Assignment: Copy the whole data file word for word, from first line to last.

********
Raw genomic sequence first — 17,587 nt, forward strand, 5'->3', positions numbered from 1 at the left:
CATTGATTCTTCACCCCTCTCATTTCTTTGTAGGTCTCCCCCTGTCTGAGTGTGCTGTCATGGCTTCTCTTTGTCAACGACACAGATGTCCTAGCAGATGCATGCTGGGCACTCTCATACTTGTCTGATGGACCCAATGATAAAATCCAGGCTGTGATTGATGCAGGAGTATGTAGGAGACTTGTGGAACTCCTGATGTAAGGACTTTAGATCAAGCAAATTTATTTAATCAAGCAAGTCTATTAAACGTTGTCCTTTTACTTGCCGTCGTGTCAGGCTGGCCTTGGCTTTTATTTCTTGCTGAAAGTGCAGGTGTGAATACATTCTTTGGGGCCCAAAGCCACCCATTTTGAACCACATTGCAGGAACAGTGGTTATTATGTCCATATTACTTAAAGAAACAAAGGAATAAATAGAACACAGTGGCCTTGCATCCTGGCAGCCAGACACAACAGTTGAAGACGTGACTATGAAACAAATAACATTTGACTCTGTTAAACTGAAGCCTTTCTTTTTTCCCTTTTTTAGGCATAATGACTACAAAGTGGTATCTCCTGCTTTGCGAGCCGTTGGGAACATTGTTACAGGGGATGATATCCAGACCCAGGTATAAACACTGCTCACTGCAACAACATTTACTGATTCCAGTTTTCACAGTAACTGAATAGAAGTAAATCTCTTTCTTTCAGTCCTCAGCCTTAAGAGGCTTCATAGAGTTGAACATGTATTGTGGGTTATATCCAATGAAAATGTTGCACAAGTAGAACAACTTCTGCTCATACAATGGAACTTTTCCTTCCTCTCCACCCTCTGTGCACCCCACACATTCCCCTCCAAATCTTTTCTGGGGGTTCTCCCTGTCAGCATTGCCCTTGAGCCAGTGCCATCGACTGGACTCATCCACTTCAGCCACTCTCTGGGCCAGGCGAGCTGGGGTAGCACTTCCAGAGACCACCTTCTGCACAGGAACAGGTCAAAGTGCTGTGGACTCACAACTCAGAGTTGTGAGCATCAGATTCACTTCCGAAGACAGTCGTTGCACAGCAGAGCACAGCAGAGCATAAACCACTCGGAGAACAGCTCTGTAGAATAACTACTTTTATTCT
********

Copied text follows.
Raw genomic sequence first — 17,587 nt, forward strand, 5'->3', positions numbered from 1 at the left:
CATTGATTCTTCACCCCTCTCATTTCTTTGTAGGTCTCCCCCTGTCTGAGTGTGCTGTCATGGCTTCTCTTTGTCAACGACACAGATGTCCTAGCAGATGCATGCTGGGCACTCTCATACTTGTCTGATGGACCCAATGATAAAATCCAGGCTGTGATTGATGCAGGAGTATGTAGGAGACTTGTGGAACTCCTGATGTAAGGACTTTAGATCAAGCAAATTTATTTAATCAAGCAAGTCTATTAAACGTTGTCCTTTTACTTGCCGTCGTGTCAGGCTGGCCTTGGCTTTTATTTCTTGCTGAAAGTGCAGGTGTGAATACATTCTTTGGGGCCCAAAGCCACCCATTTTGAACCACATTGCAGGAACAGTGGTTATTATGTCCATATTACTTAAAGAAACAAAGGAATAAATAGAACACAGTGGCCTTGCATCCTGGCAGCCAGACACAACAGTTGAAGACGTGACTATGAAACAAATAACATTTGACTCTGTTAAACTGAAGCCTTTCTTTTTTCCCTTTTTTAGGCATAATGACTACAAAGTGGTATCTCCTGCTTTGCGAGCCGTTGGGAACATTGTTACAGGGGATGATATCCAGACCCAGGTATAAACACTGCTCACTGCAACAACATTTACTGATTCCAGTTTTCACAGTAACTGAATAGAAGTAAATCTCTTTCTTTCAGTCCTCAGCCTTAAGAGGCTTCATAGAGTTGAACATGTATTGTGGGTTATATCCAATGAAAATGTTGCACAAGTAGAACAACTTCTGCTCATACAATGGAACTTTTCCTTCCTCTCCACCCTCTGTGCACCCCACACATTCCCCTCCAAATCTTTTCTGGGGGTTCTCCCTGTCAGCATTGCCCTTGAGCCAGTGCCATCGACTGGACTCATCCACTTCAGCCACTCTCTGGGCCAGGCGAGCTGGGGTAGCACTTCCAGAGACCACCTTCTGCACAGGAACAGGTCAAAGTGCTGTGGACTCACAACTCAGAGTTGTGAGCATCAGATTCACTTCCGAAGACAGTCGTTGCACAGCAGAGCACAGCAGAGCATAAACCACTCGGAGAACAGCTCTGTAGAATAACTACTTTTATTCT